By Katherine Sinyavin //
Consider the excited wonder of a child spotting a rainbow after a thunderstorm. Consider all of the mythologies that may race through her head as she looks at it: the pot of gold at the end of it, all the possible worlds it serves as a staircase into. Imagine another child looking upon a flowerbed filled with bright red tulips, soft strands of lavender, and star-shaped daffodils, and conjuring up a world of fairies, elves, and talking bees that live within it: an entire civilization forever hidden from the gaze of humans and the laws of science that would deem such a world utterly impossible and completely silly.
Now consider the perplexity and amazement with which the Ancients looked upon what they called the heavens. Not knowing what existed on the other side of the endless blue sky, Plato imagined a world of Forms there: a beautiful ether of pure ideas where a worthy soul, finally freed from bodily constraints upon death, is finally able to engage with the truth of things. These Forms made life teleologically precious to the extent that life served as a philosophical preparation for the world of forms. Then the Scientific Revolution came along: Galileo pointed the telescope into the heavens for the first time. The discovery that the moon is not a perfect ethereal sphere but is in fact covered with blemishes and craters was the beginning of a transformation that would turn space from a place of wonder, awe, and infinite possibility to one that is governed by unfaltering and predictable mathematical equations; one that—to the extent that is has become known—has become boring and drained of its mysterious beauty.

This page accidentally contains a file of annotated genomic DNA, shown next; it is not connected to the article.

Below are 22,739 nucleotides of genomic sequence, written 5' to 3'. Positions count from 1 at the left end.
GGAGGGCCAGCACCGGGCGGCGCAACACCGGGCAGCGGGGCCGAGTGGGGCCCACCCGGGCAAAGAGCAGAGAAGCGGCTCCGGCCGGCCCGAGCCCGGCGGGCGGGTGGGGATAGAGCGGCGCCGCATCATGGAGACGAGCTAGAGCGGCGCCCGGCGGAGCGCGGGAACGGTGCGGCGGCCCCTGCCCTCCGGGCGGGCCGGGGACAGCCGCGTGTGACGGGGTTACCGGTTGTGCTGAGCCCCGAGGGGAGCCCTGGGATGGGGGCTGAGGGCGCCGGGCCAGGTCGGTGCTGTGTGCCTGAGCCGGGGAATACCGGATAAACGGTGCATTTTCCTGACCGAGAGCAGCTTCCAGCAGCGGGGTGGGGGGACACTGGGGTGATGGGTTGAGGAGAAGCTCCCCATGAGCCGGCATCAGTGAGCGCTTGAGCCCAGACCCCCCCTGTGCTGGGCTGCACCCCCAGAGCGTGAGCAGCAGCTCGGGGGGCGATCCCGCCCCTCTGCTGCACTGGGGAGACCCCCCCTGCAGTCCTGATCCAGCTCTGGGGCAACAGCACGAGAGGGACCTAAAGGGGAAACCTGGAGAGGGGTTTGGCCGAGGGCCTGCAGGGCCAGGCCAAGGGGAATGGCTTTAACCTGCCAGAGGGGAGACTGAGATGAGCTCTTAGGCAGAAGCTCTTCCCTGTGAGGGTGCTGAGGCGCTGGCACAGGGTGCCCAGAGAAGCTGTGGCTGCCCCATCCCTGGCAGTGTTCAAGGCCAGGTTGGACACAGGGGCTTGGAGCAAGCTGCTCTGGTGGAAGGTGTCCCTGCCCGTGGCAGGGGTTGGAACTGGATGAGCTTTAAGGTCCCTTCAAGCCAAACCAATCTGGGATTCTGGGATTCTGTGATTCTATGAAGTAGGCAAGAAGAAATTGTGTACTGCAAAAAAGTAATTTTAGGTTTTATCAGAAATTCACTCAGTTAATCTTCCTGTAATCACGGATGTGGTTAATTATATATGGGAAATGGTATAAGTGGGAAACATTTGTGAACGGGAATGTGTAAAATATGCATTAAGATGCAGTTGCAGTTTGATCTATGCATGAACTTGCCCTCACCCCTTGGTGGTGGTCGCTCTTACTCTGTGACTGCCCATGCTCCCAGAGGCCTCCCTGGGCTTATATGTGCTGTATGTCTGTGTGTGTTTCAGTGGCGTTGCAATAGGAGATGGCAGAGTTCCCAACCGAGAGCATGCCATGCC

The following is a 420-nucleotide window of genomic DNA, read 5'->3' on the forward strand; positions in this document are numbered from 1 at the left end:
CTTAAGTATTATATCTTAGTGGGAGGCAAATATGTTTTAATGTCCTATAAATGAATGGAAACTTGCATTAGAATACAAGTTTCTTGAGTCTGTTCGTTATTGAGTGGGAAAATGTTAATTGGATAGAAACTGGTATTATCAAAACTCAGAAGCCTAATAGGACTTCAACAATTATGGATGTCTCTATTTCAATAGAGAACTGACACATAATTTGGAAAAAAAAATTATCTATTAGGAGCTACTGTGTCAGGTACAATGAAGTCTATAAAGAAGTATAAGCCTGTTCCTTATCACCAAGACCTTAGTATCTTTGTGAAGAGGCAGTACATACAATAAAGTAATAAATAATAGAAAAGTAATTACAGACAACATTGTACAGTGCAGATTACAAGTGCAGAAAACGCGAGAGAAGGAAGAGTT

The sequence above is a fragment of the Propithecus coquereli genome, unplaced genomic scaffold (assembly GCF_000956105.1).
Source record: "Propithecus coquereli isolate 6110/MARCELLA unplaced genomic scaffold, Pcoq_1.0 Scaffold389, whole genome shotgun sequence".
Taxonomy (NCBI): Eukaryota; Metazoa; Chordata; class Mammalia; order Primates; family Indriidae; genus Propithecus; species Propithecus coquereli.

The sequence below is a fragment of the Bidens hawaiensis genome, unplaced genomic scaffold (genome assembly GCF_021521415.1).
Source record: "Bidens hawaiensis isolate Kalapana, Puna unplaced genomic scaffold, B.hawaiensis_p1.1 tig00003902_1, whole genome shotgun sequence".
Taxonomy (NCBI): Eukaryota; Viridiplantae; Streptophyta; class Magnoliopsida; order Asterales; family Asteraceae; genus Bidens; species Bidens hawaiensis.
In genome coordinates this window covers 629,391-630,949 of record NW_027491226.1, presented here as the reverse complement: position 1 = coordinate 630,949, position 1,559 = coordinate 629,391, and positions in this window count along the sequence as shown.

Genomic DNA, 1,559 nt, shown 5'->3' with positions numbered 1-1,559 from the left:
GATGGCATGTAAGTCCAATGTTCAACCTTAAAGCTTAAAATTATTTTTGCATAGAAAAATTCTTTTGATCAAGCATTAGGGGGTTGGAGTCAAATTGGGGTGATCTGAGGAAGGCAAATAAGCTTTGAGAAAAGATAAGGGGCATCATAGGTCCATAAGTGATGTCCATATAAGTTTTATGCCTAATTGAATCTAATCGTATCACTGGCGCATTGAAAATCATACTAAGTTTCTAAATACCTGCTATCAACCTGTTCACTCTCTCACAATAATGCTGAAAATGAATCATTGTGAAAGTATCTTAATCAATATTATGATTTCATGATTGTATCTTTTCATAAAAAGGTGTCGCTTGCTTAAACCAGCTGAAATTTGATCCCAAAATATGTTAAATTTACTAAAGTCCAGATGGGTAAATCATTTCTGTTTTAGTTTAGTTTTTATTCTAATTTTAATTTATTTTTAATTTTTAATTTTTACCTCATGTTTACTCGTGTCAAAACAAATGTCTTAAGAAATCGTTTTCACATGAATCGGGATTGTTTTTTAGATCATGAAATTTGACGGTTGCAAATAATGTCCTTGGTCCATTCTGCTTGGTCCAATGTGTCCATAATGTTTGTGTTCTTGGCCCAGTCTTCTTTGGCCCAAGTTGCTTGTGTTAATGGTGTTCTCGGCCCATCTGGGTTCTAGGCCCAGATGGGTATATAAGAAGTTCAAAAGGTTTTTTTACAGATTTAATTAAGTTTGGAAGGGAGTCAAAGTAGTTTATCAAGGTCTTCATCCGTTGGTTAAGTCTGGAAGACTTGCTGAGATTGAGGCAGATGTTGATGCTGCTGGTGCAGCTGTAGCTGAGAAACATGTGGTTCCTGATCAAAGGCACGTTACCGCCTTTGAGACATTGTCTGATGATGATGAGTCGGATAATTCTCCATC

That which is contained within our lives—rainbows, the chemical reactions inside of the human brain, flowers, the species that exist on this planet, the laws that govern motion—is becoming more and more understood and is thus losing that which made life for the naive child and to Plato unquestionably precious. To the former, it was the immense mystery and magic that life offered that made it precious, and to the latter it was the access that living life granted to the highly coveted and mysterious world of Forms. In both cases, ultimately, it was mysteriousness that made life precious. Now, everything in life appears to follow predictable, deterministic patterns: patterns that bring each individual into a meaningless, absurd existence, and then by the same logic take him out of it. How can life, then, be precious?
While we may understand many of the things that constitute the nature of living, we don’t, however, understand life itself: the parts don’t come close to explaining the mysterious whole. Why do we exist? Why is all of this here? Why are some things—the gentle orange of a winter sunset or a well-written novel—so deeply and inexplicably beautiful? Asking such questions can help recapture some of the mystery that is lost to science and adulthood. The inexplicability of these questions—of life itself—the wonder they evoke and the infinite possibilities they give rise to affirm that life must be so much more than a lifeless physical equation. These questions, then, by unveiling the hidden mysteriousness of life, reveal that like is precious, as it had been for Plato and like it is for children, and while science has been able to explain many things, such questions bring to the fore all that is wonderful, beautiful, and mindblowing life: qualities which—in the feelings and experiences they bring to our lives—will always make life precious.